Millan Fighting Sophomore Slump
by Joe Meloni/CHN Reporter
by Joe Meloni/CHN Reporter
CAMBRIDGE, Mass. Kieran Millan won Jack Parker a national championship.
He won him a conference championship and another Beanpot on the way to that unforgettable night in Washington, D.C.
Tuesday night, he won him a game, 6-5 in overtime, against Harvard. Or, more appropriately, he rode along while his Boston University teammates won its coach a game against Harvard.
Entering the game, the Terriers' record stood at 3-7-1 – Millan’s an equally underwhelming 2-7-0.
Pinning Millan as the sole symptom of BU’s early season hiccups might be unfair, but at some point the reigning Hockey East Freshman of the Year needs to show something, anything, resembling the netminder who made college hockey forget he was a freshman last season.
In the season’s first four weeks, fellow sophomore Grant Rollheiser played spectator as he mended a high ankle sprain. He returned to the Terrier lineup two weeks ago in a 6-4 win over an upstart Merrimack squad. The victory and, maybe most importantly, the confidence Rollheiser displayed in the win earned the praise of captain Kevin Shattenkirk; compelling the junior skipper to heark back to the beginning of 2008 when Parker rotated the pair until an injury made Millan the de facto No. 1.
With both healthy at the moment, Parker has rotated the pair in the last five games, – Tuesday night’s win was the first of those five that Millan won – and it’s safe to expect Rollheiser to get the nod against Cornell on Saturday at Madison Square Garden, even if Parker won’t say so himself. In his second start of the season, Rollheiser guided the Terriers to a 3-3 tie against New Hampshire at Agganis Arena; the night before, Millan allowed four goals on 27 shots in a 4-2 loss to the Wildcats.
Cornell is a slightly tougher a test than Merrimack or a searching New Hampshire team, but it’s been clear since Rollheiser’s return who the better goaltender is at this particular moment.
“Kieran hasn’t been as sharp as I think he’d like to be,” Parker said following BU’s come-from-behind, overtime win against the Crimson.
It isn’t so much the amount of goals Millan has allowed causing the problems, as it is the type of saves he just isn’t making. In the first period on Tuesday and the gamed knotted, 1-1, Harvard winger Alex Kilorn flipped the puck toward Millan. The shot, meant more to create a rebound than to tilt the scoreboard in Harvard’s favor, fluttered toward Millan who reached out to deflect it with his blocker.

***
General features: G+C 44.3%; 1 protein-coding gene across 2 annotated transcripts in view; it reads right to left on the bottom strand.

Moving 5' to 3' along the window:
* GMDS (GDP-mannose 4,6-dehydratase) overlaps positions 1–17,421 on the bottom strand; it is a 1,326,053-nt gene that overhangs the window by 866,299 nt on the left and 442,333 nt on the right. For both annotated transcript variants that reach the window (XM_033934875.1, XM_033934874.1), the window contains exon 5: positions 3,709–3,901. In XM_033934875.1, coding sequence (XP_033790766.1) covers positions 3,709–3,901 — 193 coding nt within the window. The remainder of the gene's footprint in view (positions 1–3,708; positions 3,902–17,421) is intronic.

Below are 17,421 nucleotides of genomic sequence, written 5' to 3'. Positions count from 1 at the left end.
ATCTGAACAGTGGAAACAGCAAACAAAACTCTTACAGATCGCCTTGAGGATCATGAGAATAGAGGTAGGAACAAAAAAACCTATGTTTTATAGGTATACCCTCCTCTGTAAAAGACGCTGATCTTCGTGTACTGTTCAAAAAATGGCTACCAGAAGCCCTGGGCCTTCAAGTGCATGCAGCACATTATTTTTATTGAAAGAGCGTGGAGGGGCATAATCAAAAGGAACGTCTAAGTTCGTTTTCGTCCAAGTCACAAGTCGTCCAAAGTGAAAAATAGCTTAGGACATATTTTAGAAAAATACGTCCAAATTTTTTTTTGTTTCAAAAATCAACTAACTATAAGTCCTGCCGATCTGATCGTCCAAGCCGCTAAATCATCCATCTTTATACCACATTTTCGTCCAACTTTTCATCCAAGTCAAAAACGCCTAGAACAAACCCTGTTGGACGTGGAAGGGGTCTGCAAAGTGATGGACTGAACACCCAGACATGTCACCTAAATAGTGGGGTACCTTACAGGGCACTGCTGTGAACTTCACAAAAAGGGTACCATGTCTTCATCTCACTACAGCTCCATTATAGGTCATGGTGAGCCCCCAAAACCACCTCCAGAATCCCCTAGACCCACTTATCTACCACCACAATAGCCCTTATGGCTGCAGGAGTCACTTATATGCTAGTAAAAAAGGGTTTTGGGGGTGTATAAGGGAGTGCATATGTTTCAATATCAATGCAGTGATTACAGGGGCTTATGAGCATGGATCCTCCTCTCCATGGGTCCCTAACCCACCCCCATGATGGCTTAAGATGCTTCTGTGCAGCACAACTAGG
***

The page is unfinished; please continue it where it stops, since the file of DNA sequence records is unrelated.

He accomplished that.
But rather than deflect it harmlessly into the corner, it kicked off his blocker into his own net. The goal gave Harvard a 2-1 lead at that point.
The Crimson’s first goal illustrated another problem Millan and the entire BU team has dealt with this season – they just can’t catch a break.
Freshman defenseman Sean Escobedo tried to pass the puck behind his own net to partner Max NiCastro. The puck slid toward the official who tried to elude it, but kicked it directly into the slot instead. Harvard freshman Conor Morrison picked up the loose puck and beat Millan for his first of four goals on the night. Even a simple breakout attempt by his teammates winds up giving Millan problems.
Not that his defensemen are entirely guiltless. BU lost Matt Gilroy, and the black hole that was the right side of the ice whenever he skated onto it, and Brian Strait, but a group led by Shattenkirk and Colby Cohen shouldn’t be allowing nearly four goals per contest.
Millan earned a little wiggle room after a freshman season that resulted in a 29-2-3 record and a 1.94 goals-against average.
There’s little doubt that Millan can be a top-flight Division I goaltender. In times like these, a goaltender needs a string of victories to ease his way back to form.
His offense shouldn’t need six goals to get him that win, though.
Add these topics to your e-mail alerts